Reality Upturned into Perversity

Crucifix by Michelangelo di Lodovico Buonarroti Simoni, Santa Maria del Santo Spirito di Firenze, Florence.
Crucifix by Michelangelo di Lodovico Buonarroti Simoni, Santa Maria del Santo Spirito di Firenze, Florence.

We have heard so much in the past year about the mercy of God, as if the mercy of God does not depend on the justice of God. Without justice there is no mercy. The mission of the Church is not primarily to proclaim the mercy of God. The mission of the Church is to proclaim Jesus Christ as Lord and Savior. The mercy of God is surely seen and exemplified once and for all in the Cross of Jesus Christ. There is no greater symbol of God’s mercy and love. Those silly “resurrected Christs” that are placed on a cross over an altar in some Catholic churches are a product of sentimentality and denial of the justice of God. And yet when one looks at the Cross one sees there the terrible, horrible, judgment of God on this world of sin, that God would have to have his Son die in this way: what does that say about this world, about you and me? The obvious answer is quite negative. But you see, the deepest answer to that question is Love, there is the answer. But not the cheap love the world would have us believe in, love defined as what I want to do, love defined apart from the laws of God, love defined so as to upturn reality into perversity, a false love that is doomed to hell, as Dante saw, as Christ told us, as St. Paul wrote, that is doomed to death, for it is the opposite of Love.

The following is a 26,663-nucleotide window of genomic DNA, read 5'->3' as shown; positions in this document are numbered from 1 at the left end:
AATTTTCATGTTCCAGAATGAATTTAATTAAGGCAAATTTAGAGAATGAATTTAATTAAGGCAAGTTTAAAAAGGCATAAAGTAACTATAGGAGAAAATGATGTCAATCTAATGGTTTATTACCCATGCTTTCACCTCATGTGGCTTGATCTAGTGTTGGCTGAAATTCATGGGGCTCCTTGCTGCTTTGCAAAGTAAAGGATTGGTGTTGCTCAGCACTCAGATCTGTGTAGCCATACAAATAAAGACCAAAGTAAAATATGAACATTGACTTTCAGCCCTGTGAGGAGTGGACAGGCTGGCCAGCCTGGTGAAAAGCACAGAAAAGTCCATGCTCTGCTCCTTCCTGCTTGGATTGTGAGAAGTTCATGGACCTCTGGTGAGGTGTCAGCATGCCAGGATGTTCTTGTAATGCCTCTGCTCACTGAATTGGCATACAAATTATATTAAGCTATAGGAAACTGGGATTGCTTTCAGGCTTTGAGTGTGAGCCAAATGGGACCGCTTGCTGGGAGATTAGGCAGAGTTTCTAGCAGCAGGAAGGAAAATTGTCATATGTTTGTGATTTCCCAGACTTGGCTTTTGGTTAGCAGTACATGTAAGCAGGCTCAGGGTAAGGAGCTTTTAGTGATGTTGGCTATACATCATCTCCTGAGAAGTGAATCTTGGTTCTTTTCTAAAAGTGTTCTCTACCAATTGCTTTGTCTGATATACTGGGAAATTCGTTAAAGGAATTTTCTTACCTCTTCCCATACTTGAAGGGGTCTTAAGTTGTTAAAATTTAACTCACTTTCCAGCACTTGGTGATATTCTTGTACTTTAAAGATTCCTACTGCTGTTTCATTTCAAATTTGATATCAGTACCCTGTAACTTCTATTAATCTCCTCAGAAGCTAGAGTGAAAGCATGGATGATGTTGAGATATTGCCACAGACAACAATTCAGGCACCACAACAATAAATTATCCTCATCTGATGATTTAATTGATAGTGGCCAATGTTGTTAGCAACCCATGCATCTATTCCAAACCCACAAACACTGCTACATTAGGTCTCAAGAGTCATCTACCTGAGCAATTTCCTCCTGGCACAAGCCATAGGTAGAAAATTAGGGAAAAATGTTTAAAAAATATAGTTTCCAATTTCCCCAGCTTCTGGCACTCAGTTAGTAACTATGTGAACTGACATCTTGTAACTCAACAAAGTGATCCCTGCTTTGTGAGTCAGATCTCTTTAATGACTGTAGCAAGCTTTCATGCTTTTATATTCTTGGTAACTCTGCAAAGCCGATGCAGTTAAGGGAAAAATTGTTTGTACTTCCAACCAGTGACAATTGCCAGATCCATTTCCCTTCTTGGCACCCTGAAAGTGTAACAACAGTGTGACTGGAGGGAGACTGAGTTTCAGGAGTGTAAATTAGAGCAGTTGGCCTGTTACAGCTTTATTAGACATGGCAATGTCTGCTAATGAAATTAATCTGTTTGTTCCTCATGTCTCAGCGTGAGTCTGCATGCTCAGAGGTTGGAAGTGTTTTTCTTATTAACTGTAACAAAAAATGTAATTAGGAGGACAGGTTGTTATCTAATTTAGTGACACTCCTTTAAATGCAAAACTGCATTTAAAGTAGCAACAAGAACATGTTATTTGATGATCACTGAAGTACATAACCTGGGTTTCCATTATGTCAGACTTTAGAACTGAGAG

— From homily on the Last Sunday after Pentecost, 2013,
Fr. Richard G. Cipolla,
Saint Mary’s Norwalk, Connecticut.

(h/t to Rorate Cæli)

Published by Christian Clay Columba Campbell

Christian Clay Columba Campbell is a Roman Catholic of the Anglican Use. As Senior Warden of the Cathedral of the Incarnation (Orlando, FL), he organised the process by which the parish accepted the Apostolic Constitution Anglicanorum coetibus, petitioning to join the Catholic Church. The Anglican Cathedral is now the Church of the Incarnation in the Personal Ordinariate of the Chair of St. Peter. Personal queries should be directed to me at eccentricbliss dot com.

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  1. The image of Michelangelo’s Crucifix at your site is inverted. Note the writings on the sign in Hebrew, Latin and Greek to confirm this fact. His left leg should be over His right and the wound on His left side rather than His left.

    1. While I have not seen the crucifix in person, having examined a number of photographic representations of the piece, I believe that you are incorrect. The wound is indeed on the right side of the corpus in the photograph and I believe that the image is oriented correctly.

      1. Back in the day, old photographers like myself shot film and/or slides. It was quite common to invert an image when making a print from a negative or presenting a series of slides. It usually went unnoticed unless there was some text in the photo like wording on a billboard, hat or t-shirt.

        Many of those photographic representations you mention were probably derived from the Web Gallery of Art. They too were quite surprised to learn they had made the same mistake. Even though the gallery corrected their error the inverted image had made its way to numerous places on the web.

        The imagine quality at the gallery is quite good. In fact, you don’t have to read Hebrew, Latin or Greek to make out the words “Jesus” and “Nazareth” on the last line.

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